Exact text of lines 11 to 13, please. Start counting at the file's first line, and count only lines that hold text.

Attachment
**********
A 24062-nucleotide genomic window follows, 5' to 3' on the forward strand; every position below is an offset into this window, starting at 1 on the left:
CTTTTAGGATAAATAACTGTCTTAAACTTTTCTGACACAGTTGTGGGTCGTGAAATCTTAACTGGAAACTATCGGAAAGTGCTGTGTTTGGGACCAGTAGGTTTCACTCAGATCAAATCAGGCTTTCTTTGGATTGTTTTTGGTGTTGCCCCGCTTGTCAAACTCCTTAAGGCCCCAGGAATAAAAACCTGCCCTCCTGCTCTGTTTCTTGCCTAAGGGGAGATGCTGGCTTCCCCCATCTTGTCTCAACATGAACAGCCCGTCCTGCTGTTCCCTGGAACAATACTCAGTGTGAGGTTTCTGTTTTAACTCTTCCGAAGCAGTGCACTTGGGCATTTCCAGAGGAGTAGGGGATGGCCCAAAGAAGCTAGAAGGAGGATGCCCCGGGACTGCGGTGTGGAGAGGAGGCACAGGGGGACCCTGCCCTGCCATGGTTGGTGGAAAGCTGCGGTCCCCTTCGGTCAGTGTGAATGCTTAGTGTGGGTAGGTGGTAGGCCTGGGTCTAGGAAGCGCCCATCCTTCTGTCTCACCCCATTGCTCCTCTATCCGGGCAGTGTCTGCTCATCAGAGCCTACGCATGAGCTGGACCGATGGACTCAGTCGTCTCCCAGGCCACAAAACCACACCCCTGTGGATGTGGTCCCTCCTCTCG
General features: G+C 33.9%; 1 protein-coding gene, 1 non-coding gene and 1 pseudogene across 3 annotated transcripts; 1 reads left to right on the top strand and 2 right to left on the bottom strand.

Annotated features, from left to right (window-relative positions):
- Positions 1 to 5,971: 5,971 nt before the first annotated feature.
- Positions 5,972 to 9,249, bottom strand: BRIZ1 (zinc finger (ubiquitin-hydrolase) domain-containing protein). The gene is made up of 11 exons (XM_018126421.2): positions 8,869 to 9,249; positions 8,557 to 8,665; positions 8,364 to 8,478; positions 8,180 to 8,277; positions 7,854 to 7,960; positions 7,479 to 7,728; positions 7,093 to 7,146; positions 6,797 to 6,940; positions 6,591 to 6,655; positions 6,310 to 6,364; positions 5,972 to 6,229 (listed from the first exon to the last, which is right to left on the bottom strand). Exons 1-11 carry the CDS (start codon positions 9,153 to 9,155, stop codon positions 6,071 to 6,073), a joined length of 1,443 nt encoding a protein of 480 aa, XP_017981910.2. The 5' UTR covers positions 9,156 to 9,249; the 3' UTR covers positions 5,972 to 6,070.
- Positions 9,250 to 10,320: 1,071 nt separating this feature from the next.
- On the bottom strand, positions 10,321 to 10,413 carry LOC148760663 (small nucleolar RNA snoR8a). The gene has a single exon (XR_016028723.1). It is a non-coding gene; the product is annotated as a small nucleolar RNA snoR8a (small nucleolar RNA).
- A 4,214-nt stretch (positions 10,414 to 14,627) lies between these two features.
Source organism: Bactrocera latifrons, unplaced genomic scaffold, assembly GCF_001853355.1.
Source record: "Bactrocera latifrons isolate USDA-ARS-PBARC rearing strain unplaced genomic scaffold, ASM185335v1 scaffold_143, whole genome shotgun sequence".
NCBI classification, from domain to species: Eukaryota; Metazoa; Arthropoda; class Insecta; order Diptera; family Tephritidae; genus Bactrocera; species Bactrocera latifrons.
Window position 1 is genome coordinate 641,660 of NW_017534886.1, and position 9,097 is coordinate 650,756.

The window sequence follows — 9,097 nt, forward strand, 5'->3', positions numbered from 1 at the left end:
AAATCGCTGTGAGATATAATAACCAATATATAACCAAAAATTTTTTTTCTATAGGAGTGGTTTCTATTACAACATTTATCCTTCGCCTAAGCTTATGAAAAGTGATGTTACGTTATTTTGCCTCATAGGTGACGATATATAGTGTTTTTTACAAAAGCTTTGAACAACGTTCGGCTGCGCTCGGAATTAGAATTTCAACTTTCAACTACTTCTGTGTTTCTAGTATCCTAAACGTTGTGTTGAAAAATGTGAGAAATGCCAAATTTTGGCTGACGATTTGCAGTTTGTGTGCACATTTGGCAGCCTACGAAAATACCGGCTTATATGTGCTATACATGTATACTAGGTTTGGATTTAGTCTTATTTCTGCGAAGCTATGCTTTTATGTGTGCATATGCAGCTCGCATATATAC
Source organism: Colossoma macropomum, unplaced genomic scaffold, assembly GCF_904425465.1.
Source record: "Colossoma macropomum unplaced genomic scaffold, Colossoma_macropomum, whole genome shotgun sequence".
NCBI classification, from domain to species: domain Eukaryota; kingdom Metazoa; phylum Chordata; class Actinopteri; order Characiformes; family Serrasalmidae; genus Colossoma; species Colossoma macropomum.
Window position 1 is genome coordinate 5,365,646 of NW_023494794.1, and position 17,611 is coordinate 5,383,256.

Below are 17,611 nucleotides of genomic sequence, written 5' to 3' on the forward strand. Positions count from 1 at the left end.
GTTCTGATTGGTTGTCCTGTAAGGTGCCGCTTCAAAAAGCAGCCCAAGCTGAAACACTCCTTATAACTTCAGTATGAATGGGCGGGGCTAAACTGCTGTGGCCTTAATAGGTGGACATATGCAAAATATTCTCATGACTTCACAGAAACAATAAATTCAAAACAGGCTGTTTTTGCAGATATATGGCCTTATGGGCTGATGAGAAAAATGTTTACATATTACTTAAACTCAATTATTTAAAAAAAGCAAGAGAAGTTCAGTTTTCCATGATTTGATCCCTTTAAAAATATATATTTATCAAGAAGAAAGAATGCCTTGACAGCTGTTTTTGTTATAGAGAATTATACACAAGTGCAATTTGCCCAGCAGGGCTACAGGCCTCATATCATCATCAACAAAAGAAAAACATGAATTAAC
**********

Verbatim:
Source record: "Bactrocera latifrons isolate USDA-ARS-PBARC rearing strain unplaced genomic scaffold, ASM185335v1 scaffold_143, whole genome shotgun sequence".
NCBI classification, from domain to species: Eukaryota; Metazoa; Arthropoda; class Insecta; order Diptera; family Tephritidae; genus Bactrocera; species Bactrocera latifrons.
Window position 1 is genome coordinate 641,660 of NW_017534886.1, and position 9,097 is coordinate 650,756.